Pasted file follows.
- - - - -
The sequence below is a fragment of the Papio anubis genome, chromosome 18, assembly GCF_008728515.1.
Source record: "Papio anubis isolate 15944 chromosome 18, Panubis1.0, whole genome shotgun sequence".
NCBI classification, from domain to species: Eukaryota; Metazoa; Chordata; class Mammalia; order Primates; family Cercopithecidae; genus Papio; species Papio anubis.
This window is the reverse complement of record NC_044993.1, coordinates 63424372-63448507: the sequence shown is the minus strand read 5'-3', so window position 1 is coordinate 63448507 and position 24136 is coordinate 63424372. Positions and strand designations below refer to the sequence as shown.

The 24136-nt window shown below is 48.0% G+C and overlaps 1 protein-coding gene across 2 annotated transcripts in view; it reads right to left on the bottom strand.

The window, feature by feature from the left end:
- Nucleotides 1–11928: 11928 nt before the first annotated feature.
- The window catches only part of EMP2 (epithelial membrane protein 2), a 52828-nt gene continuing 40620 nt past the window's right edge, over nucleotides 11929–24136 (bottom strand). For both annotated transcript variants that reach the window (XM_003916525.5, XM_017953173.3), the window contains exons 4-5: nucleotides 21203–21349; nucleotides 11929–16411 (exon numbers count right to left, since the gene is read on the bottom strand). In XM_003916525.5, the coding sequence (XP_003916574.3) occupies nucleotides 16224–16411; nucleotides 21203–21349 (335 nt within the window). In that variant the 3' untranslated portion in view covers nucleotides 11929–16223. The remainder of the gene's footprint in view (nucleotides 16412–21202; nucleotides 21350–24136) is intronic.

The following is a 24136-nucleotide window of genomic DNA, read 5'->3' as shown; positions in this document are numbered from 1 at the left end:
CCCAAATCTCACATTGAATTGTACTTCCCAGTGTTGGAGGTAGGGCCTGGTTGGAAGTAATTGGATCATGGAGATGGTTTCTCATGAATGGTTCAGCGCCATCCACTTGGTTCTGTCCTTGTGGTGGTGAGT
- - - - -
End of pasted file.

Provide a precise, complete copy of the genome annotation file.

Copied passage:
The sequence below is a fragment of the Papio anubis genome, chromosome 18, assembly GCF_008728515.1.
Source record: "Papio anubis isolate 15944 chromosome 18, Panubis1.0, whole genome shotgun sequence".
NCBI classification, from domain to species: Eukaryota; Metazoa; Chordata; class Mammalia; order Primates; family Cercopithecidae; genus Papio; species Papio anubis.
This window is the reverse complement of record NC_044993.1, coordinates 63424372-63448507: the sequence shown is the minus strand read 5'-3', so window position 1 is coordinate 63448507 and position 24136 is coordinate 63424372. Positions and strand designations below refer to the sequence as shown.

The 24136-nt window shown below is 48.0% G+C and overlaps 1 protein-coding gene across 2 annotated transcripts in view; it reads right to left on the bottom strand.

The window, feature by feature from the left end:
- Nucleotides 1–11928: 11928 nt before the first annotated feature.
- The window catches only part of EMP2 (epithelial membrane protein 2), a 52828-nt gene continuing 40620 nt past the window's right edge, over nucleotides 11929–24136 (bottom strand). For both annotated transcript variants that reach the window (XM_003916525.5, XM_017953173.3), the window contains exons 4-5: nucleotides 21203–21349; nucleotides 11929–16411 (exon numbers count right to left, since the gene is read on the bottom strand). In XM_003916525.5, the coding sequence (XP_003916574.3) occupies nucleotides 16224–16411; nucleotides 21203–21349 (335 nt within the window). In that variant the 3' untranslated portion in view covers nucleotides 11929–16223. The remainder of the gene's footprint in view (nucleotides 16412–21202; nucleotides 21350–24136) is intronic.

The following is a 24136-nucleotide window of genomic DNA, read 5'->3' as shown; positions in this document are numbered from 1 at the left end:
CCCAAATCTCACATTGAATTGTACTTCCCAGTGTTGGAGGTAGGGCCTGGTTGGAAGTAATTGGATCATGGAGATGGTTTCTCATGAATGGTTCAGCGCCATCCACTTGGTTCTGTCCTTGTGGTGGTGAGT